Top 10 Most Religious Countries in the World

Listed out of many, this article has garnered some of top 10 most religious countries in the world for your interest and zeal for vital information. Although it may seem like the world is becoming less and less religious with every passing generation in the era of globalization, statistics reveal that this may actually not at all be the case.

According to the some International Poll, the most cited study on religious involvement worldwide, there are many countries worldwide where at least 90% of residents identify as being religious.

Top 10 Most Religious Countries in the World

In our list below, we provide an overview of the list of the top 10 most religious countries in the world. No doubt this is a topping list. It is interesting to note that the world’s most religious countries do not adhere to one religion in particular, but instead represented a diverse set of religious beliefs.

1. Saudi Arabia

Saudi Arabia is the giant of the Middle East, with both the vast majority of land and wealth of the Arabian Peninsula falling within its borders. Millions of devout Muslims from around the world participate in a pilgrimage to Mecca each year, believed to be the birthplace of the Muslim prophet Mohammed and the cradle of Islam.

A fierce religious identity dominates the Sunni-majority nation, with principles of the Koran, conservative Sunni teachings known as Wahhabism and strict Islamic Shariah law present in all aspects of life. The king, officially the Custodian of the Two Holy Mosques in this Islamic state, has always been a direct relative of the nation’s 1932 founder. Limited democracy was extended to men in 2005, and women are just beginning their path to equal voting and other human rights.

2. Israel

Israel, the only Jewish nation in the world, is a small country on the eastern shore of the Mediterranean Sea. For its relatively small size, the country has played a large role in global affairs. The country has a strong economy, landmarks of significance to several religions and strained relationships with many of its Arab neighbors.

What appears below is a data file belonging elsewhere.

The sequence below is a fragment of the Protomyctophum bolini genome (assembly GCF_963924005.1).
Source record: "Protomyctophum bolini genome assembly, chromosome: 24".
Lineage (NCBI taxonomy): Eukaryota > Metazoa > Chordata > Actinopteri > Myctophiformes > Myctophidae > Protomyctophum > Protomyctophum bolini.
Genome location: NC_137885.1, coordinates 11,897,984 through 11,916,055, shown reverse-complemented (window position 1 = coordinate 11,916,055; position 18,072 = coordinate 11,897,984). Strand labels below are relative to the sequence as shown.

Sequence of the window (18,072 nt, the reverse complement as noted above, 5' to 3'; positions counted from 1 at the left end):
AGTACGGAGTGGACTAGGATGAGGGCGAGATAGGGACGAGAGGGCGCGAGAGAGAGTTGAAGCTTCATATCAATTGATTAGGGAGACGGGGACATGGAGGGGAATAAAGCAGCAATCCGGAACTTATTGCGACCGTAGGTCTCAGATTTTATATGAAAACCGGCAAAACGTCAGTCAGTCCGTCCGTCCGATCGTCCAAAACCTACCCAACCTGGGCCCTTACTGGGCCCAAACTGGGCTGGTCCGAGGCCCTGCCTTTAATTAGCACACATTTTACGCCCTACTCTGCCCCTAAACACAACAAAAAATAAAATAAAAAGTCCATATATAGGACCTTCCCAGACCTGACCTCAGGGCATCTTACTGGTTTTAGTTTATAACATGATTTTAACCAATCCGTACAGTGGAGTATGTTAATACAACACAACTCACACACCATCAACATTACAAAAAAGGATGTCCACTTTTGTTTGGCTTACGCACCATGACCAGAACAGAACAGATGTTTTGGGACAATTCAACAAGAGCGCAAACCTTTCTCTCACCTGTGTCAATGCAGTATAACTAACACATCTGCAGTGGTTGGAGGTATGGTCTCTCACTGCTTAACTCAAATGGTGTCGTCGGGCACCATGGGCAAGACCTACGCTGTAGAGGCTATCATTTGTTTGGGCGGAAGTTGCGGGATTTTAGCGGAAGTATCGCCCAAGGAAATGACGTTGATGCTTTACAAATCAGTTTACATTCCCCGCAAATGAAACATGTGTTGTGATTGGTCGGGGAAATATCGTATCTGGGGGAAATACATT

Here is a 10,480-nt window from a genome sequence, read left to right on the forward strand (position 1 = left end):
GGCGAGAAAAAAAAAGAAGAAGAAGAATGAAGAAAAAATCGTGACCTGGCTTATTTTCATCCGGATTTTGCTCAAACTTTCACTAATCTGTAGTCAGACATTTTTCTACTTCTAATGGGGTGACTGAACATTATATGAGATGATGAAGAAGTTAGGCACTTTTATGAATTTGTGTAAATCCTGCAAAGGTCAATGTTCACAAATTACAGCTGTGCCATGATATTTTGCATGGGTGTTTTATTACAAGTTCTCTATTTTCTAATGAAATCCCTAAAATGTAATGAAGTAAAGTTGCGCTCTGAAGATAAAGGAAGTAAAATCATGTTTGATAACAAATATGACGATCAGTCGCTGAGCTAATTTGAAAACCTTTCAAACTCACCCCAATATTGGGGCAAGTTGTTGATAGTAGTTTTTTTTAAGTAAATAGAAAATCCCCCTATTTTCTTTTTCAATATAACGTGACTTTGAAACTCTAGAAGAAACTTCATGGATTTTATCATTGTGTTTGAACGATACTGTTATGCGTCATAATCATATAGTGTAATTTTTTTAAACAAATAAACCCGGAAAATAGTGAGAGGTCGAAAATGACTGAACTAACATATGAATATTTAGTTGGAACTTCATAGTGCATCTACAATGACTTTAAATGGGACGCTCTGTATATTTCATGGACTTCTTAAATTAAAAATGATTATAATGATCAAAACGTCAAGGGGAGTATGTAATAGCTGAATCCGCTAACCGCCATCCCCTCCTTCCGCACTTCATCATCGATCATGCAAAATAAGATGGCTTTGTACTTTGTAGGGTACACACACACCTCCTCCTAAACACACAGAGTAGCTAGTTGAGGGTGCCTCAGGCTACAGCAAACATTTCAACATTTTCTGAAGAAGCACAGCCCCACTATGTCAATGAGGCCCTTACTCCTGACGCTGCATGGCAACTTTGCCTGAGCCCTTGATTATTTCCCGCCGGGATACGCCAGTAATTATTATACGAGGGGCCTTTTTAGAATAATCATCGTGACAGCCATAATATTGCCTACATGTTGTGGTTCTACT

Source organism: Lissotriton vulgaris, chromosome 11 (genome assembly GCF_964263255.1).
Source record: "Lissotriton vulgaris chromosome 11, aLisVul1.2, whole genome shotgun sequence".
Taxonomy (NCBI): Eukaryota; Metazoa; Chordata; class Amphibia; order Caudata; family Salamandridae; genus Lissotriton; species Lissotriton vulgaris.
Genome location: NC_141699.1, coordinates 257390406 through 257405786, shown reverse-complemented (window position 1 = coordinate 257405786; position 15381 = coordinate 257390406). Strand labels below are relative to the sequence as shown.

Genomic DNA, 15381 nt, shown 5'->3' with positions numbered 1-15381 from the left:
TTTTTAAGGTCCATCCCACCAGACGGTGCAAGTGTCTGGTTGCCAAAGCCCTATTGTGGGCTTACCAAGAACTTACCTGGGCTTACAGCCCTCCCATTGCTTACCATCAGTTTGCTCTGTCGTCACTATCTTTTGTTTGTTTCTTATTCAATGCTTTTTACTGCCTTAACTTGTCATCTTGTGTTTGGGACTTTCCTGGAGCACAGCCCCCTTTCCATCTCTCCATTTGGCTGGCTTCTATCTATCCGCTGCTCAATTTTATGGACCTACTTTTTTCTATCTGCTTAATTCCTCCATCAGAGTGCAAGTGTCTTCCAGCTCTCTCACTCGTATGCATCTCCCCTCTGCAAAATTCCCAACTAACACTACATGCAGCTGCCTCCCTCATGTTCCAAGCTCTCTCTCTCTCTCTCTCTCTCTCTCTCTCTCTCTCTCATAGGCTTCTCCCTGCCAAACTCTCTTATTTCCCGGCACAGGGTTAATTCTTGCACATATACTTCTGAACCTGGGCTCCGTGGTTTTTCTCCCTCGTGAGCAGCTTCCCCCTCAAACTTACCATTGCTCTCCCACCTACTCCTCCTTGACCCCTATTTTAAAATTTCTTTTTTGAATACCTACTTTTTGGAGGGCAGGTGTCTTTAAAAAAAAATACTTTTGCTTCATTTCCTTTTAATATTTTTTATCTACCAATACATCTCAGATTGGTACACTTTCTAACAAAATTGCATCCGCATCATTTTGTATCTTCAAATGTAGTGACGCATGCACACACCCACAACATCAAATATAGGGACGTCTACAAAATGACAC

The founding of modern Israel can be traced back to World War I, when Zionists lobbied the British for recognition of a Jewish state in Palestine.  After World War II, the British withdrew from their mandate of Palestine, and the United Nations proposed dividing the area into Arab and Jewish states, an idea opposed by the Arabs. Nonetheless, Israelis declared independence in 1948 and the new country then defeated the Arabs in a series of wars.

Read Also: Countries with the Largest Islamic Population

3. India

Located in South Asia, India sits on a peninsula that extends between the Bay of Bengal and the Arabian Sea. The country, the birthplace of Hinduism and Buddhism, is the world’s second most-populous nation after China.

For many years of its long history, India faced incursions from the north by Turks, Arabs, Persians and others. By the 19th century, Great Britain became the dominant power on the subcontinent. After years of nonviolent struggle against British rule, India gained its independence in 1947.

English is the most important language for national, political and commercial communication, but Hindi is the most widely spoken. India has a fast-growing, diverse economy with a large, skilled workforce.